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Noxious Weeds—A Growing Concern

The perennial battle between gardeners and the commn dandelion is a minor skirmish
compared to the current war against invasion by numerous species of non-native plants called
noxious weeds. These invaders are sapping the life from the land and the animals that feed off it.
Some species accelerate the spread and frquency of wildfires, while others damage wetlands,
ravage prime grazing for livestock and wildlife, and increase soil erosion. All this is happening on
your public lands! Today, they are spreading across the United States at rates approaching 15%
annually—and some of the worst outbreaks are right here in the Pacific Northwest!

Some local noxious weeds include:

Spotted Knapweed
Wildlife and livestock have little to
graze on when knapweed crowds
out native plants. This invader
reduces biodiversity—an area's
healthy mix of plants and animals.
Knapweed is often spread by
hitchhiking on vehicles.

Mediterranean Sage
This native southern European may
have originally been introduced
in alfalfa seed near Susanville,
California. Although not
poisonous, it reduces forage
by out competing more palatable
livestock and wildlife forage species.

Yellow Starthistle
This obnoxious interloper
spreads like wildfire to form an
impenetrable, thorny barrier to
livestock, wildlife and humans.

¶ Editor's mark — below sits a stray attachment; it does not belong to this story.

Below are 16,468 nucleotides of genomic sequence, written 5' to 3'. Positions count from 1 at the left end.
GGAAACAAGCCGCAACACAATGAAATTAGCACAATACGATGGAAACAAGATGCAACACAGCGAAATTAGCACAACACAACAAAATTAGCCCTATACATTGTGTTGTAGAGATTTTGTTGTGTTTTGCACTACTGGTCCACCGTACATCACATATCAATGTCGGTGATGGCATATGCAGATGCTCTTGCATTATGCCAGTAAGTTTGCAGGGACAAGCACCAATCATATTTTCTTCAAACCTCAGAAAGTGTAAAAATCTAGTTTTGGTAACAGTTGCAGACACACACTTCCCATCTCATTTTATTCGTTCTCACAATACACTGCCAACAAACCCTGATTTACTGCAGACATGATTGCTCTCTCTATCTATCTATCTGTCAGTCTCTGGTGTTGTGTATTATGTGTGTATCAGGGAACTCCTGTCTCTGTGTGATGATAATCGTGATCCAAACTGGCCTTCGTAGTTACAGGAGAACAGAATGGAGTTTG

It is spreading northward along
road sides from California's
Central Valley.

Purple Loosestrife
This gorgeous flower is often
spread when picked for floral
arrangements—it can reproduce
from seeds or broken plant parts.
Loosestrife quickly replaces
cattails, bulrushes and other
wetland plants, reducing the
quality of food and shelter for
fish and wildlife.

You can help fight invasion by noxious weeds:

*Drive only on established roads and
trails away from weed infested areas.

*Avoid spreading seeds by cleaning
your car, truck, bike, boat, or
construction equipment (particularly
the tires) after it has been in contact
with noxious weeds.

*When using pack animals,
carry only feed that is
certified weed free.

*Within 96 hours before entering back
country areas, feed pack animals only food
that is certified weed free.

*Remove weed seeds from pack animals by
brushing them thoroughly and cleaning
their hooves before transporting.

*Don't collect and move unfamiliar
plants—this is another way seeds spread.

*If you find a few weeds without flowers or
seeds, pull them and leave them where
found. If flowers or seeds are present,
place them in a container and burn them
in a safe place.

*If you find a weed infested area, let
the landowner or managing agency
know so that they can take steps to
control the problem.

*Support and promote your county,
state and federal weed control

Don't miss the rest of our virtual tour of Lake County in 2656 images.